Going the distance - The Chronicle Journal
You would have a suspicious mind if you think these guys want this ride to end.
To even suggest Thunder Bay would be OK with losing today‘s semifinal is nuttier than the professor himself. They‘re having way too much fun and they‘ve only got a little ways more to go before their dreams come true.
“No way, no way,” says their co-captain and team-MVP Anthony Putrus. “This ride isn‘t ending. We will, we will.
“Like you said, we didn‘t come back to go just a round further, we came back to win it. That‘s the ultimate goal for everybody here.”
Standing in the way of a spot in the Premier Development League finals, a game the Chill would host if they were to be in it, is a strong Vancouver Whitecaps Residency club.
The Western Conference champs and a feeder team to the Major League Soccer club didn‘t get to this point playing the game the way George Costanza would, they got here because they‘re good.
“You know your opponent is going to be tough if they‘re at this point,” explains Nolan Intermoia, a central figure in the lineup and the team‘s X-factor, according to head coach Tony Colistro, “but after playing with this team and seeing what we‘re capable of, I think our will and our desire to win this game is stronger than any team out there.
“When it comes down to it,” he adds, “this team has the heart. We came to bring Thunder Bay a championship. That‘s what we came to do.”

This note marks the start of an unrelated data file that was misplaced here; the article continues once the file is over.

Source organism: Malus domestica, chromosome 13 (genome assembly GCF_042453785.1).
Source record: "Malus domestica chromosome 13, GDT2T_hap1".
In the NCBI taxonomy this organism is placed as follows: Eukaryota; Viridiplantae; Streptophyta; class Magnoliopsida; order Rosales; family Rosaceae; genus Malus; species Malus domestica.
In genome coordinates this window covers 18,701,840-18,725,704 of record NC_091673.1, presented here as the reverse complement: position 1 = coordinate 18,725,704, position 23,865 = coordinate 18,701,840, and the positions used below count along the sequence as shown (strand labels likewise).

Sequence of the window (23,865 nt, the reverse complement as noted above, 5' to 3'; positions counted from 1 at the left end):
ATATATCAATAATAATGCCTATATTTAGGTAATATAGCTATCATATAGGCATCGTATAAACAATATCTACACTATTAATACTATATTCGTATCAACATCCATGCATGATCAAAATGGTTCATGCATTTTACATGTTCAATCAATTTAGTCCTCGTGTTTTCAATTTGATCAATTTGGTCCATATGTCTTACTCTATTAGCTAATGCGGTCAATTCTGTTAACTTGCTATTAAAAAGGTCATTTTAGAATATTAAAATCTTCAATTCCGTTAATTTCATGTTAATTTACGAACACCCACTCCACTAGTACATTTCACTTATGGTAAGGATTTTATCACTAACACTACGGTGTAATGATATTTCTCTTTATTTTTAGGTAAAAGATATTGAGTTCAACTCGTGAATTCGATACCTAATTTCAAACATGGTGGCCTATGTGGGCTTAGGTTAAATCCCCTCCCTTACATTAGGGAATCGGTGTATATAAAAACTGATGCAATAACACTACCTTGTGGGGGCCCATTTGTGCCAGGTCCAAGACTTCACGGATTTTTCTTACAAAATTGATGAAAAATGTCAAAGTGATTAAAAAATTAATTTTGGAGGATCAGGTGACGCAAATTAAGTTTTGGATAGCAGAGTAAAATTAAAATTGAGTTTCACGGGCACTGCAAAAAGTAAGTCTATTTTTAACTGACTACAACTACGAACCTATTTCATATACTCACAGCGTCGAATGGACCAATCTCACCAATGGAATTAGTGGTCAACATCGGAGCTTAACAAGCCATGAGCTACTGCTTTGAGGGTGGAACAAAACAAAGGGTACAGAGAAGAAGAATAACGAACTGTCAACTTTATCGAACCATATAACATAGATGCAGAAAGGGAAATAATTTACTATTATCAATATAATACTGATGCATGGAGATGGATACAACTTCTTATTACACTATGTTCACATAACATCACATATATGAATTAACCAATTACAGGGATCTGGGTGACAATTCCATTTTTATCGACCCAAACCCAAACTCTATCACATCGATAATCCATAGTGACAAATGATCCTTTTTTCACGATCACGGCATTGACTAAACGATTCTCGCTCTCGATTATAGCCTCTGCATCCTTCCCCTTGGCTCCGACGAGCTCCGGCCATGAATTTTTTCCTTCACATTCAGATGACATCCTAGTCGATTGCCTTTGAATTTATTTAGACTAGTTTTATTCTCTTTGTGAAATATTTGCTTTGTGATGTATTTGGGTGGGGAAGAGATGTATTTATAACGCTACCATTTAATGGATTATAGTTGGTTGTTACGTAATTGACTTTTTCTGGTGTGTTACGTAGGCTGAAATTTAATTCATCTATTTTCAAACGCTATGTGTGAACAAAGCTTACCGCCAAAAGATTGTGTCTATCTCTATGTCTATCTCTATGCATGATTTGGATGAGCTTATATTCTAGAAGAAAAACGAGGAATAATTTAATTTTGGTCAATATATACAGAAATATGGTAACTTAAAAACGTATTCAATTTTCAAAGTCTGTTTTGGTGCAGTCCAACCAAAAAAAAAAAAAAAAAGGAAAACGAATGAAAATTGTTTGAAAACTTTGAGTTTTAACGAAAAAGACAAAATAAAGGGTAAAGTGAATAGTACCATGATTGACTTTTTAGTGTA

If the Chill play the way they did in claiming the Central conference title in Detroit last weekend, they could achieve that goal.
“There‘s no way they‘re going to beat us if we play our game,” Putrus says.
To beat the Whitecaps, more of the same effort will be needed.
“They are good and we‘ve got to respect our opponents,” Putrus begins, “but if we do what we can do and play our game, we‘re going to be absolutely fine.”
The mood before the start of the Chill‘s Thursday practice session was one of confidence. Players formed a perfect circle and are stretching while more bleachers are being added for the large crowd that‘s expected for tonight‘s pivotal contest. A Perfect Parties truck is here assembling a tent for VIPs and the last time the Chill hosted a playoff game, which was last Tuesday, it turned into a party.
Thunder Bay ended Colorado‘s season in front of over 1,000 fans and in that game, the crowd acted as a 12th man, encouraging the home side to a 3-1 decision.
“The crowd helps us so much,” Putrus says, “we‘re going to put on a show for them.”
The curtain rises at 7 p.m. Best get there early.